The Krebs cycle is made up of the following steps:

  1. The pyruvate molecules created by splitting glucose during glycolysis enter the cell mitochondria where an enzyme metabolizes them into Acetyl CoA to start the Krebs cycle.
  2. The acetyl group combines with a four-carbon oxaloacetate to form a citrate.
  3. The citrate loses two carbon molecules to form two carbon dioxide molecules, using the energy from the broken bonds to produce two NADH molecules.
  4. An oxaloacetate molecule is regenerated, producing an FADH2 molecule and a further NADH molecule. 
  5. The oxaloacetate molecule is available for another cycle at the start of a new sequence of reactions.
  6. The NADH and FADH2 molecules migrate to the inner membrane of the mitochondria where they power the electron transport chain.

Through its role in cellular respiration, the Krebs cycle influences glucose homeostasis. Through regulation of glucose metabolism, it can play an important role in overall homeostasis in the body.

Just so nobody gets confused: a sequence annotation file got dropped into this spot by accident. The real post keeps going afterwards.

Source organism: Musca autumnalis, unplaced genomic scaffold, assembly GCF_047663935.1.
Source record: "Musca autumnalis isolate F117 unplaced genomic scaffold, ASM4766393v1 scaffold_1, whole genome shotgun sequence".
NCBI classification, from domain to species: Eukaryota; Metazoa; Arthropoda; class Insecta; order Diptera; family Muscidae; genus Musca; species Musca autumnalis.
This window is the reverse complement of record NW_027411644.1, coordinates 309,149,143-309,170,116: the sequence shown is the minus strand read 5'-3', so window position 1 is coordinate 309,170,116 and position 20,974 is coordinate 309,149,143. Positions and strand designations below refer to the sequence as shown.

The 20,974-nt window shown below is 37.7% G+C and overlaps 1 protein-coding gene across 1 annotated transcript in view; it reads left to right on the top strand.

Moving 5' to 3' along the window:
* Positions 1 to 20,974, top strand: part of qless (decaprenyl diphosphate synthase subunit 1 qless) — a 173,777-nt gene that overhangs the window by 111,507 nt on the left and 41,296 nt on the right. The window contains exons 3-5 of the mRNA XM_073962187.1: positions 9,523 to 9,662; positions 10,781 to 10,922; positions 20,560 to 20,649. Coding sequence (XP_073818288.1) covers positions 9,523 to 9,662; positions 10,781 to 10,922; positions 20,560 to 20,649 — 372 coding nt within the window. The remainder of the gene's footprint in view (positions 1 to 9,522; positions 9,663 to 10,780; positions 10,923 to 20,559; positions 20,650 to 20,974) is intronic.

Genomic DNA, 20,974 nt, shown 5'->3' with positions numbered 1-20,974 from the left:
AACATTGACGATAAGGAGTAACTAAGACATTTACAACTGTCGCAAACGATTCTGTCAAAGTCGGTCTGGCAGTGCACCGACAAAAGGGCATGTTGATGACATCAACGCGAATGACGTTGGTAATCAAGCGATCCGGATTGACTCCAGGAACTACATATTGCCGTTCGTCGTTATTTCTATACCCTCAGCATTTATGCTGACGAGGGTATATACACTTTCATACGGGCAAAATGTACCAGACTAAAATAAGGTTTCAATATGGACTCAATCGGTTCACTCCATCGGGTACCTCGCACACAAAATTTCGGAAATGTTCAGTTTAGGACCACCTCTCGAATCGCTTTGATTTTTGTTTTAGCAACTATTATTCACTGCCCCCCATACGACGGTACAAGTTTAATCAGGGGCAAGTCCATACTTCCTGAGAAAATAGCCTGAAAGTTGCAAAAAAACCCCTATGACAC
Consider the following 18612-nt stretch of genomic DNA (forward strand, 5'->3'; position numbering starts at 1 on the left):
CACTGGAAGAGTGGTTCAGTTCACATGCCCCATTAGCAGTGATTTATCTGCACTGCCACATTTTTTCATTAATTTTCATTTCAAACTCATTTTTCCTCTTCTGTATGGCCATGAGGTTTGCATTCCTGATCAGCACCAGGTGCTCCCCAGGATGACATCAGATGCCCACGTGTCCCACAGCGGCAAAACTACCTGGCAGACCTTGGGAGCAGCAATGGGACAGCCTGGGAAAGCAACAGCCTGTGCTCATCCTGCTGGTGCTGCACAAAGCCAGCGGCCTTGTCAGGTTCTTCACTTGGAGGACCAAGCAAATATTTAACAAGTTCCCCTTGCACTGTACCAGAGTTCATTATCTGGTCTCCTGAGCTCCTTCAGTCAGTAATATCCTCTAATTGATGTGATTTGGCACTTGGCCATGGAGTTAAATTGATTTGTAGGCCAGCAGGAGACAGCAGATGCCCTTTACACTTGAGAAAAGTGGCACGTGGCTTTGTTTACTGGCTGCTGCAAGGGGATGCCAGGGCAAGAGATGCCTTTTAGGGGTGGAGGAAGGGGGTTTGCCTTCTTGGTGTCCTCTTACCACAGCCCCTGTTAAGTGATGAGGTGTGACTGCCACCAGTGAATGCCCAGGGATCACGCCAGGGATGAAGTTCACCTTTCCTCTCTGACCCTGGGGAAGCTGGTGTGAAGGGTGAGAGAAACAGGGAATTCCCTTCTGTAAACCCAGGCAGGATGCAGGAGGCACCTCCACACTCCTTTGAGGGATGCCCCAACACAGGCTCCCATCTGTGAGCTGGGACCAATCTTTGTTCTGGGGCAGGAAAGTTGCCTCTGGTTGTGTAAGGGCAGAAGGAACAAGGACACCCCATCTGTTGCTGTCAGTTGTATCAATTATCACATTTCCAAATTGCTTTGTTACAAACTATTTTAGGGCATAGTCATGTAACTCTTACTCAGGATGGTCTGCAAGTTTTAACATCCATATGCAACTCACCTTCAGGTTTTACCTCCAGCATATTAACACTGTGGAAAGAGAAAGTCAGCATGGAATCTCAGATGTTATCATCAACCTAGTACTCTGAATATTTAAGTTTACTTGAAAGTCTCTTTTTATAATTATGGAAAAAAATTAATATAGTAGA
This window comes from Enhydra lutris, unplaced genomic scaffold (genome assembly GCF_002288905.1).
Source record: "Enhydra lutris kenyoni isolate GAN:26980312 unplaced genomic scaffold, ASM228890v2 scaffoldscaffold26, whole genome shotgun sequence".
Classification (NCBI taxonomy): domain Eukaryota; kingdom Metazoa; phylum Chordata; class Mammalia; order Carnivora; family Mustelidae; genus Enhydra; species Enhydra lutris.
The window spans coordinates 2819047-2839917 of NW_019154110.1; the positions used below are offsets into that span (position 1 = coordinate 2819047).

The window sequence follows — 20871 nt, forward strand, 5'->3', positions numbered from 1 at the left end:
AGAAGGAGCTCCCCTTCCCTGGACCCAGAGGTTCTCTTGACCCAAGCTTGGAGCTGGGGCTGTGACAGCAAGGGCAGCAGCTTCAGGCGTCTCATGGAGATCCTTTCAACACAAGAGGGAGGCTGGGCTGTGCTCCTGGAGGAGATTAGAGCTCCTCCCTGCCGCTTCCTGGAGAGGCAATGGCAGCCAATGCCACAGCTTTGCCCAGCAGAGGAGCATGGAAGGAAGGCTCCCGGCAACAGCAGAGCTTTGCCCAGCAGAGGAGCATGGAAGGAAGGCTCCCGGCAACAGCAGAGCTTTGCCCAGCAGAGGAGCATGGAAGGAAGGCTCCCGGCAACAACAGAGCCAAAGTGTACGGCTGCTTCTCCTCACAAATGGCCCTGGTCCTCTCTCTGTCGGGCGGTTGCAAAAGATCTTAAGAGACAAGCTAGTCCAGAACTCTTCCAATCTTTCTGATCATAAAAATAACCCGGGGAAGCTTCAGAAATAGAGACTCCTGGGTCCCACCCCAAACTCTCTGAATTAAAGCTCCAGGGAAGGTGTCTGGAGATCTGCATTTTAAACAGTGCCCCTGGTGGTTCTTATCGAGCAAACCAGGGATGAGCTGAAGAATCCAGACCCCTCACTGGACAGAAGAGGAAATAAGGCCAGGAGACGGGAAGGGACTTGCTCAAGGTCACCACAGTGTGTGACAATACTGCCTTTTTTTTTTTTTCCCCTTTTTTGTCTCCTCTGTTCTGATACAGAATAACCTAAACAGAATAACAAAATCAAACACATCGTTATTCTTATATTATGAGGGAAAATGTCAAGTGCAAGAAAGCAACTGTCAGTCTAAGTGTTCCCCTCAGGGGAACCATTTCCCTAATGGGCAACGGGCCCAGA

The Enzymes in Cellular Respiration

The enzymes that are produced during cellular respiration help keep cells in homeostasis.

Molecules such as NAD and FAD are needed for the Krebs cycle and the electron transport chain to proceed. Additional enzymes speed up or slow down the Krebs cycle depending on cell signaling. Cells send signals to indicate an imbalance and request the Krebs cycle to help maintain homeostasis for the substances and variables it can influence.

Since the Krebs cycle forms part of the metabolic chain that uses glucose and oxygen while producing carbon dioxide and water, the cycle can influence the levels of these four substances and trigger adjustments in other metabolic functions. For example, if a high rate of metabolism is required because the body is undertaking strenuous activity, the oxygen levels in cells may go down. A slowing Krebs cycle forces the body to breathe more rapidly and the heart to pump faster, delivering the required oxygen to the cells.

The same type of mechanism can influence triggers such as hunger, thirst or attempts to raise or lower body temperature. Hunger and thirst will cause an individual to look for food and water. Someone who feels too hot will sweat, look for shade and remove items of clothing. Someone who feels cold will shiver, look for a warm spot and add clothing layers.

Through its unique role in cell metabolism, the Krebs cycle helps maintain homeostasis in the body and influences behavior as well.